This article is the third in a series that examines how each of several existing sales channels–retail, catalog, and the Internet—can create customer acquisition, retention, upsell, and cross-sell opportunities by leading to more-sophisticated multichannel marketing communications and greater connectivity among channels.
In the previous article of this series, http://www.multichannelmerchant.com/crosschannel/lists/point_sale2, we argued that consumer expectations for retailers are rising. To respond successfully, retailers of the future have to dovetail their products and services into a multichannel format, and they need to connect to the consumer using an increasing array of marketing communications to convey a sincere interest in a lifetime relationship. To that end, we examined how retail-centric organizations could use trade-area analysis to determine improved retail/catalog and retail/online strategies. In this article, we focus on how future multichannel marketing communications–combining direct, telemarketing, experiential, and interactive marketing methods–will present information to consumers in a more relevant format.
Back to the Future
A comment I frequently offer at speaking engagements is that our eventual goal for marketing must be to handle each and every customer through automated methods as if we were personally available to interact with each customer during each step of the decision-making and purchasing process. The customer relationship can be likened to a family relationship. Few people choose to communicate with family or friends by only one means of communication. By nature, when we seek to connect to those nearest to us, we write letters and we speak and we send packages and we provide e-mails. We choose the degree to which we speak, write, and send packages or e-mail based on the importance of the topic being addressed and on the ability/preference of the family members receiving the communications. For example, birthdays and holidays warrant packages, whereas fleeting thoughts might warrant e-mail. We may choose a fairly frequent flow of short e-mails to keep in touch with the business executive in our lives but choose to stage less frequent but longer communications by phone with retired parents, aunts, and uncles. The inevitable goal for marketing is to treat every customer like family and to recognize the particular nuances of working with each customer. Our goal is to arrange each interaction with our clients as if we were in the movie “The Matrix”–disciplining ourselves and our systems to provide repeatedly insightful, relevant, and sensitive individualized communications about just the right topic at just the right time to each member of our customer family.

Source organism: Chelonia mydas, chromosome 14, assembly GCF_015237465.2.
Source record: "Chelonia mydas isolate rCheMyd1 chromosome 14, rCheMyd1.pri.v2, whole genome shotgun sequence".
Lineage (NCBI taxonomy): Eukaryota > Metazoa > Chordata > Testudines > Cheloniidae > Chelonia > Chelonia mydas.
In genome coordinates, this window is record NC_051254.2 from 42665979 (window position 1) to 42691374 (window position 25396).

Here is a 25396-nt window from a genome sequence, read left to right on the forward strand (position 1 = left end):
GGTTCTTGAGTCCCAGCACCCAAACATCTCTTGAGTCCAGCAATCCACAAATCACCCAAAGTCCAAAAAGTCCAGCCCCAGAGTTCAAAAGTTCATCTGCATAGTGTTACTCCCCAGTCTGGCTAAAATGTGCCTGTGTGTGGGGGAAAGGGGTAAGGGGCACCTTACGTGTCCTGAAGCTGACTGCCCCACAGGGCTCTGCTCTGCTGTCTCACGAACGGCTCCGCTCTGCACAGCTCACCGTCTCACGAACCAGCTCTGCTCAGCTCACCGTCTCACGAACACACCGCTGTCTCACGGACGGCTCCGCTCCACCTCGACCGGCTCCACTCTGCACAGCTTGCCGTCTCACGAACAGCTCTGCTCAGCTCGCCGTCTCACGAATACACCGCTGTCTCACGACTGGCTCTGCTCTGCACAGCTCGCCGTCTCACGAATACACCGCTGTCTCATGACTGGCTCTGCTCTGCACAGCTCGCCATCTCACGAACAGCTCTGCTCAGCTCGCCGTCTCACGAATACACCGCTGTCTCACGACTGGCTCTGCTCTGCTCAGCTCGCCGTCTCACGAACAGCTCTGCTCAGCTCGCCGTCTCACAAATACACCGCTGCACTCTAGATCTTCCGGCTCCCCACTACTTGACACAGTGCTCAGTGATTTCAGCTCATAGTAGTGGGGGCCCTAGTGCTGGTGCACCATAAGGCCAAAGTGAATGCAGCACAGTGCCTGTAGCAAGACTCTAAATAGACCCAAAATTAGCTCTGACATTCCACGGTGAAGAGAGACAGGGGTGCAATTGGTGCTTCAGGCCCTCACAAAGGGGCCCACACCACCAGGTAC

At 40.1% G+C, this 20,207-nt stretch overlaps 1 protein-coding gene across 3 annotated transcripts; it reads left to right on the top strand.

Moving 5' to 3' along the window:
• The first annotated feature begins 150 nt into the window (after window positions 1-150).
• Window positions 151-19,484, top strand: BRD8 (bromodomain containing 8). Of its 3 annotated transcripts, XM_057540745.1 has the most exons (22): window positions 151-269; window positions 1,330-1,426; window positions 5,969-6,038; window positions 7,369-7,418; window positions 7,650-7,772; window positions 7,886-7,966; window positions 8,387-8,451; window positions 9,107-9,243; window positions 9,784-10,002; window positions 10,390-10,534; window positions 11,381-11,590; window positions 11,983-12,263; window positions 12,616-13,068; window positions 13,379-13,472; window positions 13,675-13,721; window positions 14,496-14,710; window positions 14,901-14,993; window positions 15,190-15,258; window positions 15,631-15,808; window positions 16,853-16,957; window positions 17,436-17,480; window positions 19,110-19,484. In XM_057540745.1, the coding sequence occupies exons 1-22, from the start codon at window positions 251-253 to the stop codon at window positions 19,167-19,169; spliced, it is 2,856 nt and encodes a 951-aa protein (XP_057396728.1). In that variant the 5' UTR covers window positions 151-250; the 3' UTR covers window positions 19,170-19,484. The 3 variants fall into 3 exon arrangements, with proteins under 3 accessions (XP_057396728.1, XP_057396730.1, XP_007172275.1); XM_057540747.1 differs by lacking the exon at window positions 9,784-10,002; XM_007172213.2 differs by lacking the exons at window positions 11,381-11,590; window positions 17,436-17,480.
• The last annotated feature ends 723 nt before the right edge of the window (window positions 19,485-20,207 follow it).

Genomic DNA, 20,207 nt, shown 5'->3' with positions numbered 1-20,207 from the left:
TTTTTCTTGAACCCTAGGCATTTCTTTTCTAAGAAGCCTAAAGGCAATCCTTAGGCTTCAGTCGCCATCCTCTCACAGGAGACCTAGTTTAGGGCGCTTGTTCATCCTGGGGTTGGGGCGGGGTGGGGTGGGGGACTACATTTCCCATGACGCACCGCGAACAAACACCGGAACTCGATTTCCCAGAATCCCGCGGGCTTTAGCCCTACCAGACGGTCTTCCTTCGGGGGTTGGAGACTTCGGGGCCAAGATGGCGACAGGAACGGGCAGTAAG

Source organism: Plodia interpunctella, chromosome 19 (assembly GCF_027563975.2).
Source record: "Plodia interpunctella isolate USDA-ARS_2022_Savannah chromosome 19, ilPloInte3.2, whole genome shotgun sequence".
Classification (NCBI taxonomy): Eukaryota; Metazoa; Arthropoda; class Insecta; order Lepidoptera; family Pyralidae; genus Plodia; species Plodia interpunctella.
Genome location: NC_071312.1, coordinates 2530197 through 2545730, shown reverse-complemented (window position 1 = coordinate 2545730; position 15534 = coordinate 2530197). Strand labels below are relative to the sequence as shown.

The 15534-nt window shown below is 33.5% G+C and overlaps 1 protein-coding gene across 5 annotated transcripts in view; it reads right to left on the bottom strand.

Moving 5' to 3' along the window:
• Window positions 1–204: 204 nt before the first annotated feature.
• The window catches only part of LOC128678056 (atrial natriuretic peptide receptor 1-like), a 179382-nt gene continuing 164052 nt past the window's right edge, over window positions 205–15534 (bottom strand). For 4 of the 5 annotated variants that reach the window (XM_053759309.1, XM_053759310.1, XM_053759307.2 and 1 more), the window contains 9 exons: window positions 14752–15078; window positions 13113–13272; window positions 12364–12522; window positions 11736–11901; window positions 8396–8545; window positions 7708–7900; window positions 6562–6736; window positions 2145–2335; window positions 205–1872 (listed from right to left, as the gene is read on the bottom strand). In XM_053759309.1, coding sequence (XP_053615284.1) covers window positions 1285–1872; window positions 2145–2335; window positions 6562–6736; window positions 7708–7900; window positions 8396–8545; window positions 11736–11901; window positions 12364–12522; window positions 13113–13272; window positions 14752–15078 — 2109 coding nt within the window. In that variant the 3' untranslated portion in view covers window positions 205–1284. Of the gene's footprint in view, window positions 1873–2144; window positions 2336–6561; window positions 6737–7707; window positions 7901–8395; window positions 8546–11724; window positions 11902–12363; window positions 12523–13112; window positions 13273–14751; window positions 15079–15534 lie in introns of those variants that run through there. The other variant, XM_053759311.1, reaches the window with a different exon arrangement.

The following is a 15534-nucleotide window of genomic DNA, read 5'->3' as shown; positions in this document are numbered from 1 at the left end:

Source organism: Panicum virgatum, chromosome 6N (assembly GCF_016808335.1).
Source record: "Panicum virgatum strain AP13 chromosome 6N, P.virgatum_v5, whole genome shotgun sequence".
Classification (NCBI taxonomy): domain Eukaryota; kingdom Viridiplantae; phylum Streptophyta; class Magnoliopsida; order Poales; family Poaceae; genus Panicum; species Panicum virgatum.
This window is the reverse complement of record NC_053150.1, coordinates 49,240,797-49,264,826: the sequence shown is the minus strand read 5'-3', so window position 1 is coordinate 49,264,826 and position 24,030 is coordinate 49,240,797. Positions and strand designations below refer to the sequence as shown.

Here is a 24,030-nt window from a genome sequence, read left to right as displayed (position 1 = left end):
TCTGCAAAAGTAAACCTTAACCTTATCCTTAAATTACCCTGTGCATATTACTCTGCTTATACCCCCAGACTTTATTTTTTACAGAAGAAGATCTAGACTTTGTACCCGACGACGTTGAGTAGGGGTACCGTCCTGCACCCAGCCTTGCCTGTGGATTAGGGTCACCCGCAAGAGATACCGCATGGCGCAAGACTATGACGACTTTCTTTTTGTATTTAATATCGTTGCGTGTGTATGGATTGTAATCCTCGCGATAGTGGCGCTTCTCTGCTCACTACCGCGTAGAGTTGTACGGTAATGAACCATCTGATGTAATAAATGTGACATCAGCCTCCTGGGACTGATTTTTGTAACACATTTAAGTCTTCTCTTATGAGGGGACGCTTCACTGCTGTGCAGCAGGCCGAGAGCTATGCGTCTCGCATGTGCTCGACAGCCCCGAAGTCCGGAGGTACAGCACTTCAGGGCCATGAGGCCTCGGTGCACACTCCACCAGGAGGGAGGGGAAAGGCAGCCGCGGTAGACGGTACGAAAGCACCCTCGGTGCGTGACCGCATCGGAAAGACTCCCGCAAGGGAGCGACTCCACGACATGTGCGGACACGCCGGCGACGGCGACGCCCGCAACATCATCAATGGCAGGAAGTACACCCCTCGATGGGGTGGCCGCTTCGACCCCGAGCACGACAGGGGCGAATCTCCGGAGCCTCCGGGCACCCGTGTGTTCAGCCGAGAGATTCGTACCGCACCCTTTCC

An important first step to providing relevant communications to individuals within large-scale customer populations is to correctly identify who they are: where they come from, what type of household composition, their age and income, what books they read, what hobbies they enjoy… While there are several methods to ensuring you have this understanding, our clients have had success with a simple four-step “profiling” process:
1) Gather whatever customer data are available. 2) Clean the data.
3) Enhance the data with demographic and lifestyle information.
4) Construct indices—by major product lines and by recency/frequency/monetary value (RFM)–that indicate how your customer (or sets of customers) might be described relative to the public at large. A profile will quickly identify how your customers vary from the “man on the street” as well as distinguish how your customers in various product or value areas might vary from your customers in general. For example, the profile below conveys an overall 35-54 male sales target for a sporting goods chain, but counters trends associated with the store’s women’s footwear customer.
The example above depicts a profile using demographic descriptors. Profiles can as easily be arranged to score and index customers based on lifestyle and behavioral choices such as media preferences, Internet activity, and catalog usage. Often retailers will profile their customers against general commercial segmentation schemes such as PRIZM and MOSAIC to classify their targets according to types of neighborhoods.
Regardless of the content used in profiling, the purpose of the process is the same: to create a better understanding of who the customer is—the typical customer, the high spender, the buyer of specific products–and how he is best reached. Output from this task will help you ensure that customers receive relevant communications through the their preferred marketing channels tying directly to their interests, with messaging that they find appealing. The profiling exercise often links customers to a “messaging matrix,” such as shown below, so that the merchant can automatically deduce what personalized communications apply for their customers.
Profiling and the messaging matrix are basic tools that will help every merchant move toward more-relevant communications with their customers. Once you’ve embraced a multichannel strategy, you will find many other opportunities to leverage a fuller relationship with your customer. For example, the existence of an e-storefront not only creates a new point of sale but also provides customers an opportunity “to speak” to merchants about the local stores that had been their former point of sale. Cataloger/retailers can ensure that their print catalogs include maps that remind customers where to find their nearest stores. Brick-and-mortar stores can promote use of the Website and the catalog, particularly for items that are difficult to stock.
In this environment, opportunities for more frequent and deeper customer communication abound. The opportunities for more relevant and profound customer communications and analysis are immense.
Larry Daniel is president/CEO of Conclusive Strategies, an Austin, TX-based consultancy.